You stood up and announced you had to go to the outhouse. You walked to the shelf above the smoke-blackened firewood stove and took a stub of candle down. You walked back to the table and, picking up a spill from the old cigarette tin next to the kerosene lamp, you lit the candle. You headed for the backdoor. Your mother looked up from her sewing and asked if you wanted her to accompany you. No, you said, there was a full moon out and you were not afraid.
Once in the smelly outhouse which before this you would need a dire emergency to visit at night, you placed the candle carefully on the wooden ledge formed by the horizontal strut holding the rough planks of the structure in place. Standing astride the hole, because there was nowhere else you could stand, you took the purse out, holding it tight so that it wouldn’t fall into the pail that stood below in line with the hole. Opening the purse, you saw with a leap of the heart an assortment of notes roughly folded and thrust any old how into the purse. There were also some coins. No wonder the purse felt so heavy. You knew that if you tried to pull out the notes, the coins might fall out.
So you squatted over the hole, spreading your skirt out over your knees to form a surface for the coins to land. Carefully you eased out the bundle of notes, shaking back any stray coin that threatened to come out with the notes. Leaving the purse open, you carefully counted the notes—twenty, thirty, forty, fifty— fifty-eight dollars altogether in notes. Carefully you closed the purse with a click of the gold clasp, and holding the purse in one hand and the notes in the other, you stood up. Carefully you pushed the notes deep into your right-hand skirt pocket. Then, purse in hand, you looked around for a place in the outhouse where you could hide it. Maybe, you thought, you should just throw it into the bushes outside.  
It was a nice purse, and it was still heavy with coins. You wondered how much money there was in coins. Carefully you opened the purse again, and carefully you transferred the coins, small handful by small handful, into your left-hand skirt pocket. Those coins would come in handy when more appeals for the School Building Fund cropped up, as you were sure they would. When the last coin was safely deposited in the pocket, you reached for the candle, which was beginning to flicker from all your movements, and unbolted the door.
It was a relief to be out in the fresh, clean air.
Walking back to the house, you were struck by a brilliant idea. Right next to the backdoor was the pile of clothes people had brought for your mother’s attention. Later that night, you knew, your mother would put them in the tub for soaking. Quickly you slid the empty red purse under some clothes. Your mother would find it, and she would think the purse had come by accident with someone’s dirty laundry.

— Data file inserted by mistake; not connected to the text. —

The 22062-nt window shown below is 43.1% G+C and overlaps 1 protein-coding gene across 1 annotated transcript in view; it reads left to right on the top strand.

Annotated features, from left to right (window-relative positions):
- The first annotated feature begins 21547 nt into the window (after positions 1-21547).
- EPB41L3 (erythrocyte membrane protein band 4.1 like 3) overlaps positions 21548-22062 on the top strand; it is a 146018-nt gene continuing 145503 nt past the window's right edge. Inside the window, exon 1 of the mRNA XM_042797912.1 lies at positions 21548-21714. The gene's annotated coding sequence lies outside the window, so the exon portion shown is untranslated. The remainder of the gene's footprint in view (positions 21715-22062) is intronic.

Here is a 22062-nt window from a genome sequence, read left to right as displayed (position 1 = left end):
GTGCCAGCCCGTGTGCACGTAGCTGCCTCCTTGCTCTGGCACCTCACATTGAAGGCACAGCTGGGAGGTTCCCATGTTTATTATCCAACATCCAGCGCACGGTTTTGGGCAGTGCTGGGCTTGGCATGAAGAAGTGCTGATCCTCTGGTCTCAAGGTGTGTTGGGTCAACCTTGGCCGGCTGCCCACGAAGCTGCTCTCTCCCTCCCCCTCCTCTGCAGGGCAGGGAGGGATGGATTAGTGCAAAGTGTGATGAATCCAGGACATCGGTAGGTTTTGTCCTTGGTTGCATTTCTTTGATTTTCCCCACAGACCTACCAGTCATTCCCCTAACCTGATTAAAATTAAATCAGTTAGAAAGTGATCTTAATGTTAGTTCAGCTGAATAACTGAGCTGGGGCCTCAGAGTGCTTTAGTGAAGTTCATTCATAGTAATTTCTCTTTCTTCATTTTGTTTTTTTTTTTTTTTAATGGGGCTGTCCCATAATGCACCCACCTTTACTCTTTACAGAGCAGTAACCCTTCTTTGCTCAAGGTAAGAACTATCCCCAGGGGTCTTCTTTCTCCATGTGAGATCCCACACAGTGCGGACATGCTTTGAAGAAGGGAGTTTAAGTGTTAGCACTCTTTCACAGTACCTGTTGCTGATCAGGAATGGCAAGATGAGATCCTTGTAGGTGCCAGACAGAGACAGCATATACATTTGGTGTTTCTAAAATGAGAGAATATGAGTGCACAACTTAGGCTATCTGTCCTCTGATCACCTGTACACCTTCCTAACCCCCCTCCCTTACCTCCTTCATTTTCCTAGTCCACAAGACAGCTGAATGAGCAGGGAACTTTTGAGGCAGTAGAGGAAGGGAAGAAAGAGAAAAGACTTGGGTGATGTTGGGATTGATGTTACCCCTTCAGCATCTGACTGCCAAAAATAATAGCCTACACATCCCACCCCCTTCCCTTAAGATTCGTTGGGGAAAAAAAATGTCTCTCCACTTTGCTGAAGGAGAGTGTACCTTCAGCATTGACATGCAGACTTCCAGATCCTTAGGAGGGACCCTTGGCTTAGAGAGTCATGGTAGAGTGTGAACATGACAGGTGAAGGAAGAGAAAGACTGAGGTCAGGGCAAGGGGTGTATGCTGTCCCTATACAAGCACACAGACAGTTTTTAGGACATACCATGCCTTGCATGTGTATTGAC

Back in the house, your brothers were in the sleeping room changing into their sleeping clothes. Your mother was at the stove, and your father was bolting the front door. No one paid any attention to you as you sat at the table, your sweaty hands in your skirt pockets, planning what to do next. Then it was your turn to change and you had a few minutes of privacy in the sleeping room. Working quickly but carefully, you took out all the books from the rectangular rattan basket that was your schoolbag. You tore out two double pages from the middle of an exercise book. You wrapped the notes in one and the coins in the other. You placed the packets at the bottom of the basket and replaced the books. You changed. You took out the School Building Fund card that had been the focus of your prayers that whole week. You took it to your father and asked him to sign his name on each of the rectangles.
“What for?” he asked, immediately fearful of the consequences of putting his name in writing on anything.
“It’s for the school,” you said. “Teacher wants you to sign, that’s all.”
“Asking for money again, is it?” asked your mother, busy cleaning the stove.
“Yes, but Teacher said since we have no money we don’t need to pay anything. She said, just sign the empty spaces and return the card. It’s just to prove to her that I have shown the card to you. That’s all.”
Your father shook his head as if in wonderment at the ways of mission schools. He asked for a pen and painstakingly wrote his name as he had been taught at the vernacular school he had attended for two years as a child.